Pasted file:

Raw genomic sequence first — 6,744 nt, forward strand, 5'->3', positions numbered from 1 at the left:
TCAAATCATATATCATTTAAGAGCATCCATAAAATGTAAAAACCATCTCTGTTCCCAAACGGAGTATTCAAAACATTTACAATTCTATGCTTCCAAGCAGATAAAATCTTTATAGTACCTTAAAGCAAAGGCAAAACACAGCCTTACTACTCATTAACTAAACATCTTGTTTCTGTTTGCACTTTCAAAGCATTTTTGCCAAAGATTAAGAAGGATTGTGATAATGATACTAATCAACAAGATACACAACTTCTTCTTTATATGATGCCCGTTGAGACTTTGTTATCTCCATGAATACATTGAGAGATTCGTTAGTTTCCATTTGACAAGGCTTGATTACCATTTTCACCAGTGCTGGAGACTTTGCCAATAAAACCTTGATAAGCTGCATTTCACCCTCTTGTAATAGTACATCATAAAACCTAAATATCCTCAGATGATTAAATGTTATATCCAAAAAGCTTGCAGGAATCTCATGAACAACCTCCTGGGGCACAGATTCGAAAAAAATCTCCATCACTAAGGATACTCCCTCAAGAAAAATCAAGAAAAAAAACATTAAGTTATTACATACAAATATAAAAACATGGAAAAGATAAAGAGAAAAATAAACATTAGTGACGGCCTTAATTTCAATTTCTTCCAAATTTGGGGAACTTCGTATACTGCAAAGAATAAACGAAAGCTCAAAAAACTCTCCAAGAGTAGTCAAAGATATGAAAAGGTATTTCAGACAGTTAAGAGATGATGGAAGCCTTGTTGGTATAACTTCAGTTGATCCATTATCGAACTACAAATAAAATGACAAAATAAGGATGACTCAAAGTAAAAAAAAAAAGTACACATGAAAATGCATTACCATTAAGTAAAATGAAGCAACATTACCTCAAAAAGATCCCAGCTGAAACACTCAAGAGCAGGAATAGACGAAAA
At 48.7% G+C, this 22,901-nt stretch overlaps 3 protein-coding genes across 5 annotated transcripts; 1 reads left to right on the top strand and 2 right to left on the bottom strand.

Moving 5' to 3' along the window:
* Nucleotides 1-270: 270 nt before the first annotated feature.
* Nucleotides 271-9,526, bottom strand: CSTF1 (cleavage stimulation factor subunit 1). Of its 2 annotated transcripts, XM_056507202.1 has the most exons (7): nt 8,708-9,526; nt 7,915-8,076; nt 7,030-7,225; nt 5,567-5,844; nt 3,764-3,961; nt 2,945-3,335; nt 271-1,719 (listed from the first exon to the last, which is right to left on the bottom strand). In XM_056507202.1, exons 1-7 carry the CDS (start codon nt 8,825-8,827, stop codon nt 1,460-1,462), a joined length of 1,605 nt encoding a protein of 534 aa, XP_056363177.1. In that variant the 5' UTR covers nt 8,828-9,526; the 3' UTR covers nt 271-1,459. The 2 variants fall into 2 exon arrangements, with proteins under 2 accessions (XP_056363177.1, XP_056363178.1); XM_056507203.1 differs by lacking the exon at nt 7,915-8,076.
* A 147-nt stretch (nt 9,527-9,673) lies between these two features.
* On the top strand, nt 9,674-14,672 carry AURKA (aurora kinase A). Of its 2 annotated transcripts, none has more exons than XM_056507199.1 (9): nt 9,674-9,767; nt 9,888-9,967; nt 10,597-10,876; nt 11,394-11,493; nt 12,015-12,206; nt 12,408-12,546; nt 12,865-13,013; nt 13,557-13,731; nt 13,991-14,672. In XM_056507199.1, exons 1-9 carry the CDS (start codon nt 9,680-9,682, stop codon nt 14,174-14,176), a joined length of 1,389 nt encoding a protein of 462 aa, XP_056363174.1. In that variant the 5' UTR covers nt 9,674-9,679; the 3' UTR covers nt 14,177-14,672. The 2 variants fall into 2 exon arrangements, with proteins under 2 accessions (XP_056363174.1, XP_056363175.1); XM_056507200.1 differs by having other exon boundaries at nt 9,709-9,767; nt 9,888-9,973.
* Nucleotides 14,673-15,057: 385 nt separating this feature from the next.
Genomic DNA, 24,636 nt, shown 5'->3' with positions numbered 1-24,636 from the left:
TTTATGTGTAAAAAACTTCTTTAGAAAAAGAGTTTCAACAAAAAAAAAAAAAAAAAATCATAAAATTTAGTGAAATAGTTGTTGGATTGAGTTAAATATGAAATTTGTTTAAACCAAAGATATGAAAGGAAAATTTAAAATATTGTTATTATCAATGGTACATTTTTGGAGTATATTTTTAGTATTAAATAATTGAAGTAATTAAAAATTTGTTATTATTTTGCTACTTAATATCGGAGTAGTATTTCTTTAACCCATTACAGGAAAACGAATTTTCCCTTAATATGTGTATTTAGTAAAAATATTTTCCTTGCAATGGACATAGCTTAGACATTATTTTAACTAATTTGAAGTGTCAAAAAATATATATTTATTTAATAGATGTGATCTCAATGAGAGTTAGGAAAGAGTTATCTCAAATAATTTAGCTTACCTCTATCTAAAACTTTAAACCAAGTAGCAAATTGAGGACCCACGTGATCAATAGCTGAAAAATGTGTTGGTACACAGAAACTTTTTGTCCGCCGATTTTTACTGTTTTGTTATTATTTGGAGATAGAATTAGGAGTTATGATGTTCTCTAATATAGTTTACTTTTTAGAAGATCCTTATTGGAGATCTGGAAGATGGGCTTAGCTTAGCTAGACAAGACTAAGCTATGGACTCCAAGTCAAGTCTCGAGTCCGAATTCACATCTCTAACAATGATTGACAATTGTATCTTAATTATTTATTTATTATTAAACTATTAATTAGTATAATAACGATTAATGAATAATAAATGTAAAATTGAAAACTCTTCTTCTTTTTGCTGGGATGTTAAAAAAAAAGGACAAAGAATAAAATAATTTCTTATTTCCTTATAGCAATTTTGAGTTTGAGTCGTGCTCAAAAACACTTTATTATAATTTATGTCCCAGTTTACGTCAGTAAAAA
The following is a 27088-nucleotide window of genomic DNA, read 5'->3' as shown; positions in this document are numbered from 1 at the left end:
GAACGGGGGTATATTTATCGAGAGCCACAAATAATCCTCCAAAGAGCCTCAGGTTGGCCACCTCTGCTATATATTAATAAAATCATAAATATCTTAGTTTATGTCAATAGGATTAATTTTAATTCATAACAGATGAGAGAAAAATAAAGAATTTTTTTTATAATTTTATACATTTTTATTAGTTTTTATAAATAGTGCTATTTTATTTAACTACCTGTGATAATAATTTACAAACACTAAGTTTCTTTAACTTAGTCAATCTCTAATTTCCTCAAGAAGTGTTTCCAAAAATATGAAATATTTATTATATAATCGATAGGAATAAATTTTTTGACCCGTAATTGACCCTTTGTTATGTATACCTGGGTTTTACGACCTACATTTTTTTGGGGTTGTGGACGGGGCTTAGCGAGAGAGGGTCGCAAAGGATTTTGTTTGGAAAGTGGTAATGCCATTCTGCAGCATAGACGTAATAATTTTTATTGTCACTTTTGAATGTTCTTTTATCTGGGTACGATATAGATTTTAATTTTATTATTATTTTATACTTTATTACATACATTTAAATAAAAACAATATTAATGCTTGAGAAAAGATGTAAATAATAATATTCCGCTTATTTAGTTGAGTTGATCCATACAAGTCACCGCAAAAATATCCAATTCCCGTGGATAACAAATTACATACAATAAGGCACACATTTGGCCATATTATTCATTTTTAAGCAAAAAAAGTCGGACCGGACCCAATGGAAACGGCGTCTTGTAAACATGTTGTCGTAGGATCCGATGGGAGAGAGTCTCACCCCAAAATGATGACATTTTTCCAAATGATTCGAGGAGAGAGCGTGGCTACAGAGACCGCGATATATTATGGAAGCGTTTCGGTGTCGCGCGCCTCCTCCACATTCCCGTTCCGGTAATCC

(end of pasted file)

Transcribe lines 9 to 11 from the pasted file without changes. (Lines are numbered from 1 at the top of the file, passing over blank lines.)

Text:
* Nucleotides 14,673-15,057: 385 nt separating this feature from the next.
Genomic DNA, 24,636 nt, shown 5'->3' with positions numbered 1-24,636 from the left:
TTTATGTGTAAAAAACTTCTTTAGAAAAAGAGTTTCAACAAAAAAAAAAAAAAAAAATCATAAAATTTAGTGAAATAGTTGTTGGATTGAGTTAAATATGAAATTTGTTTAAACCAAAGATATGAAAGGAAAATTTAAAATATTGTTATTATCAATGGTACATTTTTGGAGTATATTTTTAGTATTAAATAATTGAAGTAATTAAAAATTTGTTATTATTTTGCTACTTAATATCGGAGTAGTATTTCTTTAACCCATTACAGGAAAACGAATTTTCCCTTAATATGTGTATTTAGTAAAAATATTTTCCTTGCAATGGACATAGCTTAGACATTATTTTAACTAATTTGAAGTGTCAAAAAATATATATTTATTTAATAGATGTGATCTCAATGAGAGTTAGGAAAGAGTTATCTCAAATAATTTAGCTTACCTCTATCTAAAACTTTAAACCAAGTAGCAAATTGAGGACCCACGTGATCAATAGCTGAAAAATGTGTTGGTACACAGAAACTTTTTGTCCGCCGATTTTTACTGTTTTGTTATTATTTGGAGATAGAATTAGGAGTTATGATGTTCTCTAATATAGTTTACTTTTTAGAAGATCCTTATTGGAGATCTGGAAGATGGGCTTAGCTTAGCTAGACAAGACTAAGCTATGGACTCCAAGTCAAGTCTCGAGTCCGAATTCACATCTCTAACAATGATTGACAATTGTATCTTAATTATTTATTTATTATTAAACTATTAATTAGTATAATAACGATTAATGAATAATAAATGTAAAATTGAAAACTCTTCTTCTTTTTGCTGGGATGTTAAAAAAAAAGGACAAAGAATAAAATAATTTCTTATTTCCTTATAGCAATTTTGAGTTTGAGTCGTGCTCAAAAACACTTTATTATAATTTATGTCCCAGTTTACGTCAGTAAAAA